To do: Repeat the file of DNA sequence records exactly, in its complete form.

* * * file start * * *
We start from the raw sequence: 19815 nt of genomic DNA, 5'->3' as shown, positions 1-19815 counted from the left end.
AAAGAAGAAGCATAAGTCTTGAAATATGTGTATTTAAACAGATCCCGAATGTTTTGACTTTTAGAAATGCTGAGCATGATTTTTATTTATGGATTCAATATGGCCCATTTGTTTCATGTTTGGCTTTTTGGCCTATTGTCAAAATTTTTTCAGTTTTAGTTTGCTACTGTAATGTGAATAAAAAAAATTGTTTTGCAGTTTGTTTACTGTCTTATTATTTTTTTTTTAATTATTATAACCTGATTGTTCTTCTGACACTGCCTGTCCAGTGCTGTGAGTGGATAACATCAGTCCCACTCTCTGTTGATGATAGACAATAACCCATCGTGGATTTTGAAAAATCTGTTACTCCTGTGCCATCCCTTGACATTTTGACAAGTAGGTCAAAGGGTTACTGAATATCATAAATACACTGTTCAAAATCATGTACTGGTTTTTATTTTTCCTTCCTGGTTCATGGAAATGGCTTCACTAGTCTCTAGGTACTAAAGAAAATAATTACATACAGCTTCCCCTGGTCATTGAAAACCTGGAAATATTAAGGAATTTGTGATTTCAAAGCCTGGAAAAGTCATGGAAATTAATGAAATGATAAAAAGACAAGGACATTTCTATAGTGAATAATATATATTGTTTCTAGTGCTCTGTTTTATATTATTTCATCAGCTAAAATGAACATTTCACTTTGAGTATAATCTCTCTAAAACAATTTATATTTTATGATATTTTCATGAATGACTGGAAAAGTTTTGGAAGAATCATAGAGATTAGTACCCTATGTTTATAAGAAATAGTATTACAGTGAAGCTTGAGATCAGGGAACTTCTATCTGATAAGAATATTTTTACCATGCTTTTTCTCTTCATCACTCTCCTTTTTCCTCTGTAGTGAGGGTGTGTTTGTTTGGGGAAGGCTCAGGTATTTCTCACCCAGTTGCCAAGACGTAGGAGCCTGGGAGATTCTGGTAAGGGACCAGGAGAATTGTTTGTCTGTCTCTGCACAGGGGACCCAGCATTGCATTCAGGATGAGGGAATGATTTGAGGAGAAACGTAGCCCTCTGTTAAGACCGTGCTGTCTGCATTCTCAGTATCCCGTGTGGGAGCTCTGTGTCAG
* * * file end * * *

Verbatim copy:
We start from the raw sequence: 19815 nt of genomic DNA, 5'->3' as shown, positions 1-19815 counted from the left end.
AAAGAAGAAGCATAAGTCTTGAAATATGTGTATTTAAACAGATCCCGAATGTTTTGACTTTTAGAAATGCTGAGCATGATTTTTATTTATGGATTCAATATGGCCCATTTGTTTCATGTTTGGCTTTTTGGCCTATTGTCAAAATTTTTTCAGTTTTAGTTTGCTACTGTAATGTGAATAAAAAAAATTGTTTTGCAGTTTGTTTACTGTCTTATTATTTTTTTTTTAATTATTATAACCTGATTGTTCTTCTGACACTGCCTGTCCAGTGCTGTGAGTGGATAACATCAGTCCCACTCTCTGTTGATGATAGACAATAACCCATCGTGGATTTTGAAAAATCTGTTACTCCTGTGCCATCCCTTGACATTTTGACAAGTAGGTCAAAGGGTTACTGAATATCATAAATACACTGTTCAAAATCATGTACTGGTTTTTATTTTTCCTTCCTGGTTCATGGAAATGGCTTCACTAGTCTCTAGGTACTAAAGAAAATAATTACATACAGCTTCCCCTGGTCATTGAAAACCTGGAAATATTAAGGAATTTGTGATTTCAAAGCCTGGAAAAGTCATGGAAATTAATGAAATGATAAAAAGACAAGGACATTTCTATAGTGAATAATATATATTGTTTCTAGTGCTCTGTTTTATATTATTTCATCAGCTAAAATGAACATTTCACTTTGAGTATAATCTCTCTAAAACAATTTATATTTTATGATATTTTCATGAATGACTGGAAAAGTTTTGGAAGAATCATAGAGATTAGTACCCTATGTTTATAAGAAATAGTATTACAGTGAAGCTTGAGATCAGGGAACTTCTATCTGATAAGAATATTTTTACCATGCTTTTTCTCTTCATCACTCTCCTTTTTCCTCTGTAGTGAGGGTGTGTTTGTTTGGGGAAGGCTCAGGTATTTCTCACCCAGTTGCCAAGACGTAGGAGCCTGGGAGATTCTGGTAAGGGACCAGGAGAATTGTTTGTCTGTCTCTGCACAGGGGACCCAGCATTGCATTCAGGATGAGGGAATGATTTGAGGAGAAACGTAGCCCTCTGTTAAGACCGTGCTGTCTGCATTCTCAGTATCCCGTGTGGGAGCTCTGTGTCAG